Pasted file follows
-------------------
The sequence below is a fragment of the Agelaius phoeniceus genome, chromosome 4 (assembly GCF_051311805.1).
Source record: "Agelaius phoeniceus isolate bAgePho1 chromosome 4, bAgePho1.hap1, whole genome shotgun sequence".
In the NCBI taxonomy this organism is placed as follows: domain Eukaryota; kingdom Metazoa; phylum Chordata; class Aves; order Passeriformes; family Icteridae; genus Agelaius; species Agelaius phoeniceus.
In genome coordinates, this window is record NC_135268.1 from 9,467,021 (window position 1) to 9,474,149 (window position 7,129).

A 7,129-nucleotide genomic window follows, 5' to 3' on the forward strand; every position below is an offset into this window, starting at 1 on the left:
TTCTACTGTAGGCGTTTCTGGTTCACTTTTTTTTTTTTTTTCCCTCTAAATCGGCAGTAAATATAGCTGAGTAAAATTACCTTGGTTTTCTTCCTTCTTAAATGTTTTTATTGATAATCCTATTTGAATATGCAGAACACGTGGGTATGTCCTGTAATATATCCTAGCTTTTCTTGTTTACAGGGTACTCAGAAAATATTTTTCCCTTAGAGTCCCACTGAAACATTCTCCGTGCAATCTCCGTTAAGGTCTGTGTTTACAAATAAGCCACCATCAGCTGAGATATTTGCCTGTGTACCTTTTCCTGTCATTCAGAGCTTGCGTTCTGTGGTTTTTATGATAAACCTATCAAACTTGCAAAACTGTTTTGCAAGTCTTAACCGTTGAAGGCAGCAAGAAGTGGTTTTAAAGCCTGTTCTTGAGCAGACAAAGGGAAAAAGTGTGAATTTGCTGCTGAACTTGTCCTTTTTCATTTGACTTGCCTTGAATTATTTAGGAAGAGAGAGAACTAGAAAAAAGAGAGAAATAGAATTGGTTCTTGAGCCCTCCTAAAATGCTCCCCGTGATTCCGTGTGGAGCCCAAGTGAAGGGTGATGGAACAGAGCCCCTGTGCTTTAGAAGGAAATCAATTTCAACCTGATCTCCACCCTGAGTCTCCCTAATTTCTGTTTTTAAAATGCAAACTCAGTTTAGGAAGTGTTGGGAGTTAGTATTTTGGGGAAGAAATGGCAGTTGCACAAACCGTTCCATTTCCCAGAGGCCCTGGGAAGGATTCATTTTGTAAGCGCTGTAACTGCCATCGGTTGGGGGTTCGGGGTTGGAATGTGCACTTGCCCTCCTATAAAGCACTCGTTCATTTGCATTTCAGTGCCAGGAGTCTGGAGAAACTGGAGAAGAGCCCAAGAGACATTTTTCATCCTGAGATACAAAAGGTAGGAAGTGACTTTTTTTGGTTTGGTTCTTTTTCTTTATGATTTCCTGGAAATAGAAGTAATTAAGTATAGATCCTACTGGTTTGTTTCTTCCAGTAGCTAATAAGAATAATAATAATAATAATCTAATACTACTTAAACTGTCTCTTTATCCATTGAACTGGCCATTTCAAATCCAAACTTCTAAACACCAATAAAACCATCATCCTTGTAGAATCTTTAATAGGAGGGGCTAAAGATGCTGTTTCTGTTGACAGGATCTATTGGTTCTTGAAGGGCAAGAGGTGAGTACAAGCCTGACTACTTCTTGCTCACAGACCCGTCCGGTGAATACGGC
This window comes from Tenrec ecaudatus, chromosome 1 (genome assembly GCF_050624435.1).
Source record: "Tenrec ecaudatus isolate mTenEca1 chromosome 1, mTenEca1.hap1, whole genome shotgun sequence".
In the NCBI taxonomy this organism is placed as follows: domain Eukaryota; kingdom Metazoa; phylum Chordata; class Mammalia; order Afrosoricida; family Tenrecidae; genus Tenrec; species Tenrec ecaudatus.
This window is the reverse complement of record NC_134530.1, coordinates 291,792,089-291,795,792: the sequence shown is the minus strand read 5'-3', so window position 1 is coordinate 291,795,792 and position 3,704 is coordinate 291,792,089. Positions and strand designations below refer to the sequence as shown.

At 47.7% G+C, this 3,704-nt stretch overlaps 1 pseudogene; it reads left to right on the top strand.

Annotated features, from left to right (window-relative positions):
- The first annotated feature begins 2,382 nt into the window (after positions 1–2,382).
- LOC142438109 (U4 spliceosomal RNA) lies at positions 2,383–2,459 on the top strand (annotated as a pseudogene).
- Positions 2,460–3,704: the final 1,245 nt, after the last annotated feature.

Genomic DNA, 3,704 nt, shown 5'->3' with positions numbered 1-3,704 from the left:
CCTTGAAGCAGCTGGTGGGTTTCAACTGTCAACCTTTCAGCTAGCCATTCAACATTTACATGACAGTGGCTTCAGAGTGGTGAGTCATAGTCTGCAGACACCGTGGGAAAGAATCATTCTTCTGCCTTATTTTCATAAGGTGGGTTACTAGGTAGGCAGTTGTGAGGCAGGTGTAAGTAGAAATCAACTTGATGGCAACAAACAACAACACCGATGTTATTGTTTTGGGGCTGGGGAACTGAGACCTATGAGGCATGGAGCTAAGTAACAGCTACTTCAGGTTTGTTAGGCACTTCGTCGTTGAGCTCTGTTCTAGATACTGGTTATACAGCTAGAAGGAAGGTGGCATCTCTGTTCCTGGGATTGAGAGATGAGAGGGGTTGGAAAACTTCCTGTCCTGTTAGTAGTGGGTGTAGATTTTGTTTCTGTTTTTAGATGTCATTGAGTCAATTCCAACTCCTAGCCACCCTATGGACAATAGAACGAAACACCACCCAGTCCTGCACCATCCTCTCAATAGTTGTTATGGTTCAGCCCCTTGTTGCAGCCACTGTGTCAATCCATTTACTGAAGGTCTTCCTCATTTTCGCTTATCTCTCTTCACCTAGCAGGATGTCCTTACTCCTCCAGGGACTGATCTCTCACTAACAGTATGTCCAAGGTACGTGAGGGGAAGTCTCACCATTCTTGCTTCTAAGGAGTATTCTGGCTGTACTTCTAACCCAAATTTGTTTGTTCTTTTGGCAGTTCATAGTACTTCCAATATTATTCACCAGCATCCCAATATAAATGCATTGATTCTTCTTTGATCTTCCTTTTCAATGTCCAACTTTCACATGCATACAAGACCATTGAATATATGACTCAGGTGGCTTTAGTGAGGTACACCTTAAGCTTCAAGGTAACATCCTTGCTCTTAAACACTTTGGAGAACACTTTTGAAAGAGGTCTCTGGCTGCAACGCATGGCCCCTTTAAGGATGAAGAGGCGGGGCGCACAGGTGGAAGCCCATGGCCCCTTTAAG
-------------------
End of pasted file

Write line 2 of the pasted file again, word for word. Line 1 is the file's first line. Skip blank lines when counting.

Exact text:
Source record: "Agelaius phoeniceus isolate bAgePho1 chromosome 4, bAgePho1.hap1, whole genome shotgun sequence".